The network stories

Practice random acts of kindness and charity for the beauty of it
Practice random acts of kindness and charity for the beauty of it

This “secret slogan” is becoming ever so popular in the United States.  It is a cold winter day in San Francisco. A woman driving a red Honda, Christmas presents stacked up on the back seat, stops to pay the toll at the Bay Bridge. She says with a smile “I will pay my toll and also for the other six vehicles behind me”. Upon arriving at the toll gate, dollar in hand, each motorist is greeted with: “the woman ahead payed your toll fare, have a good day”. It came to our knowledge that the lady on the Honda read the “secret slogan” from a friend’s refrigerator sticker. The phrase seemed appropriate, so she wrote it down. Miss Judy Foreman read the slogan spray painted on the wall of a warehouse distant 95 Miles from her home. For days it occupied her mind, to the point that she returned to the site to write it down. “It is so incredibly beautiful, like a message from above”. She signs her letters with the slogan. Her husband Frank, a middle school teacher, hung a sign of the slogan in his classroom. One of this students, the daughter of a local newspaper journalist, made the slogan know to her mother, who readily inserted it to print. She however admits that, although she enjoys the phrase, she has no idea regarding its origin, nor true meaning. Two days later a gathered news about Ann Herbert.  A tall, blond woman of forty, Herbert lives in Marin Ind., one of the ten richest counties in the US. She is a house-keeper when the owners are away. Time ago, while at a diner in Sausalito, California, she wrote down the phrase on a paper napkin. The man seated next to her exclaimed “It’s beautiful” and copied the phrase for himself. “That’s the idea”, added Herbert, “just do it for the beauty of it”. Among her extravagants are: 1. Painting classrooms in run down schools 2. Providing free hot meals in poor sections of the city 3. Putting money into the purse of a woman in need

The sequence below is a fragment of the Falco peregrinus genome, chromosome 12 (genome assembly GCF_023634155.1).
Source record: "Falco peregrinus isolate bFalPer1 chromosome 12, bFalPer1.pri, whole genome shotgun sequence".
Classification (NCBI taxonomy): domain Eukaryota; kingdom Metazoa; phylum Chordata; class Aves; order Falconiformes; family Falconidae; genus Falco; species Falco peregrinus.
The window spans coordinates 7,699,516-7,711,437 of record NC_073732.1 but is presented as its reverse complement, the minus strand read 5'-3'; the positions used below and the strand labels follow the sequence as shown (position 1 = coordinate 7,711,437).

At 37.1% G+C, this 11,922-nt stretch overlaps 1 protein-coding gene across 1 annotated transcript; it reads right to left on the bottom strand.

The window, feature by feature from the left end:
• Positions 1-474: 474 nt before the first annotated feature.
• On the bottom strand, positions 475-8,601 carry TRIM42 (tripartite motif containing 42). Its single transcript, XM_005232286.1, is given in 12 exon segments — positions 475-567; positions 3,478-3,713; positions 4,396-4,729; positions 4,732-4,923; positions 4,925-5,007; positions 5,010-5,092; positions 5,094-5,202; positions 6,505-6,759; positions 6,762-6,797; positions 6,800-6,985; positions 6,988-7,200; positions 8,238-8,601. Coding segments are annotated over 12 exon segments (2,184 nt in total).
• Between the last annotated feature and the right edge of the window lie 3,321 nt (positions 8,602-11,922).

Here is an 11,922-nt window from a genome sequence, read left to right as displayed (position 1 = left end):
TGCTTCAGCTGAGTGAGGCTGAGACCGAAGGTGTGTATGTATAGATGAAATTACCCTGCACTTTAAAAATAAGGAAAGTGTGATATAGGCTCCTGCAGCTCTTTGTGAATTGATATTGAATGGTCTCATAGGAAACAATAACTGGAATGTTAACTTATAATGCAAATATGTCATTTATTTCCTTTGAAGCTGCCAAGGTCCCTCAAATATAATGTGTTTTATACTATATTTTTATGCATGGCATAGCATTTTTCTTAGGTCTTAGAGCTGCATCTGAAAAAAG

Herbert says “kindness can generate kindness, like violence generates violence”. Now one can find the slogan on stickers, written on buildings walls, or as signature on calling cards. It is propagating into a “disease of goodness”.

In Portland, Oregon, a man feeds the parking meter of an unknown parked car just in time preventing the owner of a fine. In Patterson, New Jersey, twelve people “armed” with buckets, rags and tulip bulbs arrive to a rundown dwelling, and to the elderly owners bewilderment, complete an overall cleaning operation. In Chicago, an adolescent intent on shoveling his drive-way stops and reflects, “hey, no one here can see me” so he shovels not only his drive-way but also his neighbors. We may call this positive anarchy, pleasant disturbance. A woman in Boston writes “Merry Christmas” on the back of her checks for the bank employees. A man in St. Louis after being back-bumped by a young woman motorist signals to her to move on saying “It is just a scratch, don’t worry about it”. Random acts of kindness are surprisingly increasing. A man plants daffodils along a street, his shirt puffed up by the air produced by passing cars. In Seattle, a man embodying himself as a “sanitation inspector” roams about the cemented hillsides and fills a supermarket cart with trash and debris. In Atlanta, a man cancels graffiti from a green park-bench. Who says that a smile does not make a person just feel better! Consequently, cannot a person perform an act of kindness, and then feel that his or her own personal problems are less severe? Can this be a path to improve our world? And the receiver of such kindness is he or she shocked to such an act? What would their response be to having their car-toll payed by a complete stranger? Could this possibly inspire them to perform similar acts of kindness or charity? Let’s say resulting in yielding the right of way to a motorist at a stop sign, giving a friendly smile to a tired clerk, or even something more significant. Like in all battles, warfare begins slowly with a single act. May it be yours.            Adair Lara

It is the act in itself, not the result that is important. You must do the right thing. It may not be in your power, or applicable during your lifetime, but this does not mean that your restrain from doing what is right. You may not even envision its outcome, but no action produces no result.      (Gandhi)